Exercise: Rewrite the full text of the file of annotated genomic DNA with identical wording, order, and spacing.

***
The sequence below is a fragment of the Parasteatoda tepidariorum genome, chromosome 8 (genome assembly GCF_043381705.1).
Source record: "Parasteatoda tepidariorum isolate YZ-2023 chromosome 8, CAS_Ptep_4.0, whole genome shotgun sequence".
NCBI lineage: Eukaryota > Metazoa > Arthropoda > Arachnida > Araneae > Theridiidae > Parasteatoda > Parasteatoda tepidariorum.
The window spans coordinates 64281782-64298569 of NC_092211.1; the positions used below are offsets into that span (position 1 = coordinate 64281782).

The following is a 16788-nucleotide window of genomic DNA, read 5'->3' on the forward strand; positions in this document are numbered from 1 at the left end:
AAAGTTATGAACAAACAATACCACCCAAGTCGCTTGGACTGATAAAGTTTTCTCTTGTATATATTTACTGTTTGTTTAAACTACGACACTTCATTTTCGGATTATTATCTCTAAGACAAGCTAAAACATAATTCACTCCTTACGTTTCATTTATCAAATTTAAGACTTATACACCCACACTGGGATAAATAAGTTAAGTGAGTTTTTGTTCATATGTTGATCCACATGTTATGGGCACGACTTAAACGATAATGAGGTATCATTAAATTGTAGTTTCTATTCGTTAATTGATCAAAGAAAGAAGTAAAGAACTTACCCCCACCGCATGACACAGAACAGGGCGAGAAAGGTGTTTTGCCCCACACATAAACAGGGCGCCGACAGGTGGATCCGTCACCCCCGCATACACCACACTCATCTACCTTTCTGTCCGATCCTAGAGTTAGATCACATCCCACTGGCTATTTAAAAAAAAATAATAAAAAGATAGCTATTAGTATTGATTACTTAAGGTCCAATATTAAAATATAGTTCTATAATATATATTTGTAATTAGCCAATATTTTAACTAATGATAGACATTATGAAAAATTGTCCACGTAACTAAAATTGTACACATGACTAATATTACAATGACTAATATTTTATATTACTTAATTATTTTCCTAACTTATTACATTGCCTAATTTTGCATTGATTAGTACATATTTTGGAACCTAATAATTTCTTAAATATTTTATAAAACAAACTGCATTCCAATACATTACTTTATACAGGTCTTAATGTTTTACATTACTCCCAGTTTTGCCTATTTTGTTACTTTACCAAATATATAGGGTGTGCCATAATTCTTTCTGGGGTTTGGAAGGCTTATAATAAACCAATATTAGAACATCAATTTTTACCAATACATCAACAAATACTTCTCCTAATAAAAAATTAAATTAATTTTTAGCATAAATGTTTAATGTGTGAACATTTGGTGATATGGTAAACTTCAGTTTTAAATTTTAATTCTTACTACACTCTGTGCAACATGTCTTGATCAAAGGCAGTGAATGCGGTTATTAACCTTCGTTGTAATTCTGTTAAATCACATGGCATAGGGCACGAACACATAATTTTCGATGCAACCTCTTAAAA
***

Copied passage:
The sequence below is a fragment of the Parasteatoda tepidariorum genome, chromosome 8 (genome assembly GCF_043381705.1).
Source record: "Parasteatoda tepidariorum isolate YZ-2023 chromosome 8, CAS_Ptep_4.0, whole genome shotgun sequence".
NCBI lineage: Eukaryota > Metazoa > Arthropoda > Arachnida > Araneae > Theridiidae > Parasteatoda > Parasteatoda tepidariorum.
The window spans coordinates 64281782-64298569 of NC_092211.1; the positions used below are offsets into that span (position 1 = coordinate 64281782).

The following is a 16788-nucleotide window of genomic DNA, read 5'->3' on the forward strand; positions in this document are numbered from 1 at the left end:
AAAGTTATGAACAAACAATACCACCCAAGTCGCTTGGACTGATAAAGTTTTCTCTTGTATATATTTACTGTTTGTTTAAACTACGACACTTCATTTTCGGATTATTATCTCTAAGACAAGCTAAAACATAATTCACTCCTTACGTTTCATTTATCAAATTTAAGACTTATACACCCACACTGGGATAAATAAGTTAAGTGAGTTTTTGTTCATATGTTGATCCACATGTTATGGGCACGACTTAAACGATAATGAGGTATCATTAAATTGTAGTTTCTATTCGTTAATTGATCAAAGAAAGAAGTAAAGAACTTACCCCCACCGCATGACACAGAACAGGGCGAGAAAGGTGTTTTGCCCCACACATAAACAGGGCGCCGACAGGTGGATCCGTCACCCCCGCATACACCACACTCATCTACCTTTCTGTCCGATCCTAGAGTTAGATCACATCCCACTGGCTATTTAAAAAAAAATAATAAAAAGATAGCTATTAGTATTGATTACTTAAGGTCCAATATTAAAATATAGTTCTATAATATATATTTGTAATTAGCCAATATTTTAACTAATGATAGACATTATGAAAAATTGTCCACGTAACTAAAATTGTACACATGACTAATATTACAATGACTAATATTTTATATTACTTAATTATTTTCCTAACTTATTACATTGCCTAATTTTGCATTGATTAGTACATATTTTGGAACCTAATAATTTCTTAAATATTTTATAAAACAAACTGCATTCCAATACATTACTTTATACAGGTCTTAATGTTTTACATTACTCCCAGTTTTGCCTATTTTGTTACTTTACCAAATATATAGGGTGTGCCATAATTCTTTCTGGGGTTTGGAAGGCTTATAATAAACCAATATTAGAACATCAATTTTTACCAATACATCAACAAATACTTCTCCTAATAAAAAATTAAATTAATTTTTAGCATAAATGTTTAATGTGTGAACATTTGGTGATATGGTAAACTTCAGTTTTAAATTTTAATTCTTACTACACTCTGTGCAACATGTCTTGATCAAAGGCAGTGAATGCGGTTATTAACCTTCGTTGTAATTCTGTTAAATCACATGGCATAGGGCACGAACACATAATTTTCGATGCAACCTCTTAAAA